First, the racetrack. The old-fashioned horseplayer was, in many respects, a gentleman and a scholar. He studied the Form, knew his craft and carefully calculated his choices. Of course, the breed included some who lost control and bet the baby's medicine money on a longshot in a $3,500 maiden claiming, but we could accept a certain random degeneracy. Today, most of the habitués of racetracks and betting parlors are numbers players. Not even the Kentucky Derby is permitted to be a pure betting vehicle. Horses no longer win. It is all exactas, quinellas, trifectas, Pick Sixes, wheels and boxes. The jackpot mentality prevails. You can lose, lose, lose because if ever you win, as in the NCAA or the NBA, you win big. Cinderella Bettor.
However much that kind of betting has affected horse racing, it is nowhere as insidious as the primary team-sport wager: the point spread. That is a poisonous device that has eroded our minds into thinking that there are really two games out there: the one played and the one handicapped. On the most obvious level, from CCNY and LIU and Bradley and Kentucky right on down to Boston College and Tulane, it has encouraged fixes. You're not losing, son, you're just shaving a few points. Less apparent, the point spread has fostered the impression that a victory of sorts can be gained even in defeat. Well, we beat the spread.
Many newspapers in the country have turned their sports sections into tout sheets. They not only print the spread, but some also go so far as to run additional standings that list a team's record against the spread. The week before the Super Bowl is invariably reduced to a discussion of the spread, to the exclusion of most other issues. While baseball is no less threatened by drugs and their attendant dangers than football and basketball are, it would appear to be intrinsically a more secure game simply because baseball betting rarely involves the point spread.
Our games have become more professional, and that's not necessarily bad, no matter how the traditionalists may moan. But what is bad for sports is that they have become so vocational. That's where the fun has gone out of it.
Again, for the fan, there are so many contradictions. In simpler times, an athlete was not perceived as someone apart from the rest of us. He was, generally, one of the boys, just like you and me, only a guy who happened to be better at catching a ball and throwing it, at running or jumping or whatever. Most of the best athletes, the ones who would eventually become All-Americas or pros in one sport, had fun participating in several sports as they grew up. The three-sport star was the true American sports hero. There was no rush to specialize. But today, even in elementary school, the best athletes are encouraged to channel their skills into one narrow vein. Thus, from an early age, the good athlete becomes a sort of vestal virgin, removed from society at large, saved for a particular sport.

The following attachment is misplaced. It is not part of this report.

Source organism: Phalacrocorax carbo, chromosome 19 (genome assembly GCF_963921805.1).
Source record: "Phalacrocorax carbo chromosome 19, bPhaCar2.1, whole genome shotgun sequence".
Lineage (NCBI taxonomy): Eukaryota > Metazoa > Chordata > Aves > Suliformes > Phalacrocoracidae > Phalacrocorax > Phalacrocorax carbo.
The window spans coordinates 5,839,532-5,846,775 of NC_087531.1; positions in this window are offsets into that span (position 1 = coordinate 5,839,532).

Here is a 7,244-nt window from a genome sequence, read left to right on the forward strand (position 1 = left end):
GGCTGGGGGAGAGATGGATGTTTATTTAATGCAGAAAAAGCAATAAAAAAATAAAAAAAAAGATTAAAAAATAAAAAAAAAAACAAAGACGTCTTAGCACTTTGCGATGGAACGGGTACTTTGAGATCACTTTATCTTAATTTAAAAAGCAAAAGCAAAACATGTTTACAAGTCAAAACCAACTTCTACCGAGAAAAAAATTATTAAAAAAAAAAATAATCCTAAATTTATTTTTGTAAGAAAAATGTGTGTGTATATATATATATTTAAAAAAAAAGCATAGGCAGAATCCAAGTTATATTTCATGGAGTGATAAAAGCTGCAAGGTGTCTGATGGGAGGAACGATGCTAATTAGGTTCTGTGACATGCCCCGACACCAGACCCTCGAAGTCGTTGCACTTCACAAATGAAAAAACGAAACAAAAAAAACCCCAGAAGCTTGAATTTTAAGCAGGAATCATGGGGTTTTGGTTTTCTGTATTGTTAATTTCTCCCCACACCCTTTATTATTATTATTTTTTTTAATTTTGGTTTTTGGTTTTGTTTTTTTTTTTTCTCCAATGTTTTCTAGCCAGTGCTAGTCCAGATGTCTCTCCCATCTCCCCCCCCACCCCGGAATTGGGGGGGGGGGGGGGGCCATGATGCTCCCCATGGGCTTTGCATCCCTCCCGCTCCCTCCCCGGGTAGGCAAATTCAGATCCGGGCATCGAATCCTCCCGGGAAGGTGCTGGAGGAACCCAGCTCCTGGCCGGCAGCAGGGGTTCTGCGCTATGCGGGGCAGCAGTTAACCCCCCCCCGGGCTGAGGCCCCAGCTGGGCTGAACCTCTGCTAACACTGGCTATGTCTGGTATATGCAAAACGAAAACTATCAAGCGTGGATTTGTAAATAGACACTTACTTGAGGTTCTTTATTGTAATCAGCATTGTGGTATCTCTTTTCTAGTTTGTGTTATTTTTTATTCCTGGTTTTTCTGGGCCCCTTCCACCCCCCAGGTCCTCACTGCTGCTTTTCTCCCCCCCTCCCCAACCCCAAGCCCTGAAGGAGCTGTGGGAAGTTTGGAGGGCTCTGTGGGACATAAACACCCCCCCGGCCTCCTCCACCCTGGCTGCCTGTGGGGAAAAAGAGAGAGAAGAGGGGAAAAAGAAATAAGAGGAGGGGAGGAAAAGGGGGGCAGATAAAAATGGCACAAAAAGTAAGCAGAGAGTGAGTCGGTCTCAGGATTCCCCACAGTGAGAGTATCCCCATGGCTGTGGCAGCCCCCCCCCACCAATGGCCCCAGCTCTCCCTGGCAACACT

The worst of this is that no one is ever really allowed to enjoy the experience of being good. The high school star is judged not for what he does in high school but for where he might be able to play in college. The top college player is never primarily a college player; he is, instead, athletic livestock being fattened up for the pros. The rookie pro does well mainly so that he'll have more leverage when he becomes a free agent. And, of course, the highest goal to which any athlete can aspire is to be a color man on TV.
The sad thing about Doug Flutie—and poor Donald Trump never understood this—is that he peaked too soon. Flutie created expectations at the college level that he cannot possibly fulfill in the pros. If he should become a serviceable pro quarterback—or even a bona fide star—it will not be enough. Trump paid for a 22-year-old has-been.
Our system siphons the thrill of accomplishment out of a kid by constantly measuring him against a nearly impossible future standard. The high school valedictorian is praised for his immediate achievement; so is the best piano player in the class, the best poet, the prettiest girl and the handsomest boy. But we do not allow our young athletes the pleasure of the present triumph.
Of course, this does produce results. I believe a major reason American athletes do so well on the international stage is that they are taught that this is the only real arena. The kid from Athens, Ga. must win everything to win anything. In this regard we altogether resemble Communist athletes.
Probably the worst thing that television has done to sports in this country is to nationalize them to such an extent that there are no small successes. Being a conference champion now is, more literally, to be only a national runner-up.
Moreover, there is utter confusion in the matter of financial reward. It is no coincidence that the public generally believes that our pros make too much money and our synthetic amateurs (college players) not enough. Pros and amateurs can no longer be distinguished from each other because they're both on the same networks and subjected to the same hype.
By the same token, in this world of gladiators, what is wrong with taking pills or injections or putting somebody else's blood inside you if that will help you win? The early and total devotion to a sport encourages the advance-at-any-cost syndrome. Blood doping or anabolic steroids are just like spring football or lifting weights.